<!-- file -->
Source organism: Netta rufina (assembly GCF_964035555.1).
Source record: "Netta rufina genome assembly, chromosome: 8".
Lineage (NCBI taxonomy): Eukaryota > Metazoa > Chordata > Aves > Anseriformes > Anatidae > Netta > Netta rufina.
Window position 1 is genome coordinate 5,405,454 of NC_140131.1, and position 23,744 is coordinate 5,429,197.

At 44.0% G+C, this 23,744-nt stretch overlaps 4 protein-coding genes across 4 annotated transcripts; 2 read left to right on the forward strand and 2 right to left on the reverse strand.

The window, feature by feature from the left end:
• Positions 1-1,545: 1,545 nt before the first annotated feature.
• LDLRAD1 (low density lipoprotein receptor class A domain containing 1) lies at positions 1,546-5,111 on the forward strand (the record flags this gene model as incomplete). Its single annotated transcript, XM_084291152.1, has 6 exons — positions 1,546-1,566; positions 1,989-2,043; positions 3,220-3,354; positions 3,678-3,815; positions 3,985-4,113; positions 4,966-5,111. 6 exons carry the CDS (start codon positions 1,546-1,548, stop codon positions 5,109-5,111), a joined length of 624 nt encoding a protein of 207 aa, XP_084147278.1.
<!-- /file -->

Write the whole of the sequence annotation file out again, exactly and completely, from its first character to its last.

Source organism: Netta rufina (assembly GCF_964035555.1).
Source record: "Netta rufina genome assembly, chromosome: 8".
Lineage (NCBI taxonomy): Eukaryota > Metazoa > Chordata > Aves > Anseriformes > Anatidae > Netta > Netta rufina.
Window position 1 is genome coordinate 5,405,454 of NC_140131.1, and position 23,744 is coordinate 5,429,197.

At 44.0% G+C, this 23,744-nt stretch overlaps 4 protein-coding genes across 4 annotated transcripts; 2 read left to right on the forward strand and 2 right to left on the reverse strand.

The window, feature by feature from the left end:
• Positions 1-1,545: 1,545 nt before the first annotated feature.
• LDLRAD1 (low density lipoprotein receptor class A domain containing 1) lies at positions 1,546-5,111 on the forward strand (the record flags this gene model as incomplete). Its single annotated transcript, XM_084291152.1, has 6 exons — positions 1,546-1,566; positions 1,989-2,043; positions 3,220-3,354; positions 3,678-3,815; positions 3,985-4,113; positions 4,966-5,111. 6 exons carry the CDS (start codon positions 1,546-1,548, stop codon positions 5,109-5,111), a joined length of 624 nt encoding a protein of 207 aa, XP_084147278.1.